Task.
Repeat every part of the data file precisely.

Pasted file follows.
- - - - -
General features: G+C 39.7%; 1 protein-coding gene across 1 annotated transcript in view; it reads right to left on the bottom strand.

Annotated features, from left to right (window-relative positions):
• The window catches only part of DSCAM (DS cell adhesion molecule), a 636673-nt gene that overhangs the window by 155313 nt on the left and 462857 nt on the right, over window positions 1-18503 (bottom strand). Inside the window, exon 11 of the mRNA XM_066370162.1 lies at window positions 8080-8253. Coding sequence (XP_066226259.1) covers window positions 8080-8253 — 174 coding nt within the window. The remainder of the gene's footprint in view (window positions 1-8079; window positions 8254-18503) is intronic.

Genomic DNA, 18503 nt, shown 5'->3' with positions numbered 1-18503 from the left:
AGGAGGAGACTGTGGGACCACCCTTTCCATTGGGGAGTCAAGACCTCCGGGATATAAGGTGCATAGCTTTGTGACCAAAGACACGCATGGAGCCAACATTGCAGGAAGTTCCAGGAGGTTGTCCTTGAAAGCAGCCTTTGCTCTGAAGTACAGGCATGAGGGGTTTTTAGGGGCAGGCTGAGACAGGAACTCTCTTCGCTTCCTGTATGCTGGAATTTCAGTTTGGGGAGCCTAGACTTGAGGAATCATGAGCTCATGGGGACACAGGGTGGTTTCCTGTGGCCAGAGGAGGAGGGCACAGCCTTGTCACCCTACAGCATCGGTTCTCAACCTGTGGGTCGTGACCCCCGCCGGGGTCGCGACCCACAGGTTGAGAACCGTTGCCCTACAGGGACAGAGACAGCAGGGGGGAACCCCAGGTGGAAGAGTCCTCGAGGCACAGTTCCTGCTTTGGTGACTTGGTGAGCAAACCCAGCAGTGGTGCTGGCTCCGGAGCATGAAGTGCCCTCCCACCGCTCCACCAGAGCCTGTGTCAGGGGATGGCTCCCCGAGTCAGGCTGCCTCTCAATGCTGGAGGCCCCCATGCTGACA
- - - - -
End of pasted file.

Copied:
General features: G+C 39.7%; 1 protein-coding gene across 1 annotated transcript in view; it reads right to left on the bottom strand.

Annotated features, from left to right (window-relative positions):
• The window catches only part of DSCAM (DS cell adhesion molecule), a 636673-nt gene that overhangs the window by 155313 nt on the left and 462857 nt on the right, over window positions 1-18503 (bottom strand). Inside the window, exon 11 of the mRNA XM_066370162.1 lies at window positions 8080-8253. Coding sequence (XP_066226259.1) covers window positions 8080-8253 — 174 coding nt within the window. The remainder of the gene's footprint in view (window positions 1-8079; window positions 8254-18503) is intronic.

Genomic DNA, 18503 nt, shown 5'->3' with positions numbered 1-18503 from the left:
AGGAGGAGACTGTGGGACCACCCTTTCCATTGGGGAGTCAAGACCTCCGGGATATAAGGTGCATAGCTTTGTGACCAAAGACACGCATGGAGCCAACATTGCAGGAAGTTCCAGGAGGTTGTCCTTGAAAGCAGCCTTTGCTCTGAAGTACAGGCATGAGGGGTTTTTAGGGGCAGGCTGAGACAGGAACTCTCTTCGCTTCCTGTATGCTGGAATTTCAGTTTGGGGAGCCTAGACTTGAGGAATCATGAGCTCATGGGGACACAGGGTGGTTTCCTGTGGCCAGAGGAGGAGGGCACAGCCTTGTCACCCTACAGCATCGGTTCTCAACCTGTGGGTCGTGACCCCCGCCGGGGTCGCGACCCACAGGTTGAGAACCGTTGCCCTACAGGGACAGAGACAGCAGGGGGGAACCCCAGGTGGAAGAGTCCTCGAGGCACAGTTCCTGCTTTGGTGACTTGGTGAGCAAACCCAGCAGTGGTGCTGGCTCCGGAGCATGAAGTGCCCTCCCACCGCTCCACCAGAGCCTGTGTCAGGGGATGGCTCCCCGAGTCAGGCTGCCTCTCAATGCTGGAGGCCCCCATGCTGACA